Reviewed: November 15, 2011
Released: October 18, 2011
It is official – the plastic instrument music game boon of the late 2000’s is officially over. Between Guitar Hero shuttering its doors and Harmonix winding down Rock Band production in lieu of Dance Central, the future was looking grim for folks (like me) who want to jam out on their home gaming consoles. That is precisely why it was so surprising for Ubisoft to announce their first foray into the musical genre so late in the game with Rocksmith. It was even more surprising when Ubi announced that Rocksmith would use a 100% real electric guitar as its controller.|
Rocksmith intends to simultaneously revive the musical game genre and address the complaints that “those games don’t teach anyone to play a guitar” by doing just that – teaching gamers how to play an actual six-string electric guitar. But does it work? I am pleased to say that it does.
Ubisoft offers Rocksmith in two bundles:
Rocksmith Guitar Bundle
Rocksmith starts with an interactive tutorial that walks the gamer through the proper console-to-television hookup (to minimize latency), and the processes of plugging their guitar into the console, tuning the strings, performing their first sound check, and understanding the basics of the in-game interface. It is a fairly seamless process overall, although I will suggest that you make sure to disconnect all other sound devices – including the PlayStation Eye Camera which I found to be causing feedback during play.
Rocksmith’s interface is similar to what we have all seen in Guitar Hero and Rock Band, but with an ingenious new twist for incorporating all six strings over a half-dozen frets. As with the other games, notes travel down a track crossing the appropriate string at the appropriate time with the music. Gamers simply have to synchronize their physical notes with the onscreen notes, and it no time they are riffing with the likes of the Rolling Stones and the Black Keys.
This is not sheet music; this is what guitarists call “tablature” and Rocksmith is like having a dynamic tablature sheet rolling through the music. From single-finger riffs to multi-finger chords, Rocksmith has a robust system that will teach beginner guitarists to play the basics of rhythm and lead guitar. Naturally, the difficulty level is dependent completely upon the ability and skill of the gamer to match the onscreen notes. The game attempts to dynamically adjust the difficulty up and down to meet the level of the gamer, but it is not always as accurate as I would have liked.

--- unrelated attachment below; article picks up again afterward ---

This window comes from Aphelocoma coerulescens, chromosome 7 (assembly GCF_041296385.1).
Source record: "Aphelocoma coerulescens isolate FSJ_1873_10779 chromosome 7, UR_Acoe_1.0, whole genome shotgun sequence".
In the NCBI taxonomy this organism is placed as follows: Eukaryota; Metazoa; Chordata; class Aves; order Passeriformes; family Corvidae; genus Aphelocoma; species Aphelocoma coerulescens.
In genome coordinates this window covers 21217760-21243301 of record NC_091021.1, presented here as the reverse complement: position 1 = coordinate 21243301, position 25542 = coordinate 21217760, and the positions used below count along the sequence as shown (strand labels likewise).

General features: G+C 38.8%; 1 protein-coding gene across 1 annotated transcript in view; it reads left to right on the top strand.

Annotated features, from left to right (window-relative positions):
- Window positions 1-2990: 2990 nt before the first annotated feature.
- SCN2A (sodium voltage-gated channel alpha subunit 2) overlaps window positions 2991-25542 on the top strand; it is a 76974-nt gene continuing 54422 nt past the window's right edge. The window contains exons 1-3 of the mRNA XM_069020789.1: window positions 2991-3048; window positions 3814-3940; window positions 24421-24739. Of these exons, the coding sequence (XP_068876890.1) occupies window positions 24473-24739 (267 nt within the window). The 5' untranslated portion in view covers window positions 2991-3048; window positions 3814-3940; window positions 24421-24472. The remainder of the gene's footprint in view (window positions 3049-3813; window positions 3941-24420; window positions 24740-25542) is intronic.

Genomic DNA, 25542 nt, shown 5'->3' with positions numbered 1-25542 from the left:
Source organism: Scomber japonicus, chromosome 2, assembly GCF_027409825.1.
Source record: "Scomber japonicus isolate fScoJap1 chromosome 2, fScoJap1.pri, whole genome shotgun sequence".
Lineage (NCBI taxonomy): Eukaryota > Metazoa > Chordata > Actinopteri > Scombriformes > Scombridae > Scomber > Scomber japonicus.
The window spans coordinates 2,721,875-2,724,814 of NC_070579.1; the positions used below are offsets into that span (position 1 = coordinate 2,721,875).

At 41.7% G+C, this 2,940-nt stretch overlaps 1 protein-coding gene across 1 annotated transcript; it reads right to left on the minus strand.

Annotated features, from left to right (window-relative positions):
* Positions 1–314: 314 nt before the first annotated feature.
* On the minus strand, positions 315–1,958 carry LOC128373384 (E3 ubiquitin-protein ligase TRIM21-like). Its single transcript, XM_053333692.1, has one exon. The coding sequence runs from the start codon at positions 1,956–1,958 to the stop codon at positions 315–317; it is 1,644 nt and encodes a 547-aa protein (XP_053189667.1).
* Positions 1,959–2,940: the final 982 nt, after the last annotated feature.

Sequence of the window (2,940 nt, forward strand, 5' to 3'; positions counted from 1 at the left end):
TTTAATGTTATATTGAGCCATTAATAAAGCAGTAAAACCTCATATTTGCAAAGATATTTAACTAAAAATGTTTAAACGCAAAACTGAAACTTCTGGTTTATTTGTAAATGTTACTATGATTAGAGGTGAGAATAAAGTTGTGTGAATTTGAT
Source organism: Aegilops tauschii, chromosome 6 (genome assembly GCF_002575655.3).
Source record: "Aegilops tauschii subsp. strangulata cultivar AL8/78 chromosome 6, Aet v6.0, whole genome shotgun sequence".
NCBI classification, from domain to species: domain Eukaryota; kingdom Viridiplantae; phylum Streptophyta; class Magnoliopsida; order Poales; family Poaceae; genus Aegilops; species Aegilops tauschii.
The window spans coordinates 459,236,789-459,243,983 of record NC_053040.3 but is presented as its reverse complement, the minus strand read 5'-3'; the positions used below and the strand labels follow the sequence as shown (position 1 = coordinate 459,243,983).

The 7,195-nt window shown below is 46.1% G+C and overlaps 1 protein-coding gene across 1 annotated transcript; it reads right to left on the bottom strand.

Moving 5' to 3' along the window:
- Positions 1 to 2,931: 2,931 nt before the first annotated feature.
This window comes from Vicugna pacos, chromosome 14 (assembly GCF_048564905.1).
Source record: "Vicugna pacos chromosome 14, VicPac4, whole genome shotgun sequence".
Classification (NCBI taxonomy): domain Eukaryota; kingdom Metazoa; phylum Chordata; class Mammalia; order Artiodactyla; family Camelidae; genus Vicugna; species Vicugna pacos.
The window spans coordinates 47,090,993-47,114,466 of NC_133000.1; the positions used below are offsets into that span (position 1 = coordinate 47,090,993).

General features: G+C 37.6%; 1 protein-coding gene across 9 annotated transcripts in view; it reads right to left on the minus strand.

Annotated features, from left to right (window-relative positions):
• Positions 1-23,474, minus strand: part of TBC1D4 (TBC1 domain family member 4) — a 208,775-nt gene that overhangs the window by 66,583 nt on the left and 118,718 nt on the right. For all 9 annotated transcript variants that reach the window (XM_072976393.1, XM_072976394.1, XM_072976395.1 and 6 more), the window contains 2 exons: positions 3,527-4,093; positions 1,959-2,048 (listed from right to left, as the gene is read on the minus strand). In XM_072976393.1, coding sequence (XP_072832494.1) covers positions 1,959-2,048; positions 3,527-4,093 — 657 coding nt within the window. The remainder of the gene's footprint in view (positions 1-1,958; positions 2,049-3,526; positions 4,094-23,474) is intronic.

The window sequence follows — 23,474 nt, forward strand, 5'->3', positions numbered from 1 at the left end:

Rocksmith offers up over 50 songs from artists ranging from Bowie to The Pixies, and from Petty to the White Stripes. There are even some surprises, like Sigur Ros and The XX to keep it fresh and exciting. The sound quality is absolutely fantastic, and the fact that it uses amplifier emulation to match your guitar’s effects to the original artists’ is killer. Speaking of effects, one of the best aspects of Rocksmith is the Amp mode, which allows gamers to set up a virtual amplifier and effects package using items won through gameplay. Gamers win signature amplifier sounds and effects that they can combine to create great sounds o use in free-play mode. As a self-professed fear whore, this was the perfect way to experiment with different effects without having to deal with the guitar shop jerks.
Rocksmith also offers a unique experience in the Guitarcade mode, which has gamers shooting ducks or batting in a home run derby by landing onscreen notes. It might not be the deepest gameplay, but it is a nice diversion from the standard gameplay and continues the learning process. And that’s where Rocksmith needs a disclaimer – it is less a "guitar game" as it is a "guitar teacher". It is made for beginner level guitarists, and requires a lot of dedication. Thankfully, Rocksmith aims to teach actual songs rather than hammering on musical theory, so there is a certain degree of instant gratification – but be warned that Rocksmith is decidedly more difficult and less visceral than either Guitar Hero or Rock Band, so impulsive gamers might want to think twice before investing.
Considering the pricing of the two packages, Rocksmith is actually a fairly good deal for what you are getting. The Epiphone Les Paul Jr. is a solid entry level guitar that alone sells for $129.99, bringing the cost of the game down to about $70.00. Even the game-only package is a solid deal at $79.99 when compared to a couple of hours of guitar lessons (typically around $30 an hour). And believe me folks, beginners will derive much more satisfaction and by learning actual song riffs rather than drilling scales or reading sheet music.
Will Rocksmith revive the dying music game market – probably not. But as an engaging and entertaining tool to help beginners learn to play guitar, it is fantastic. In fact, I would not be surprised if in five years from now we hear a famous rocker or two say “I first learned to play guitar using Rocksmith.” It is that good.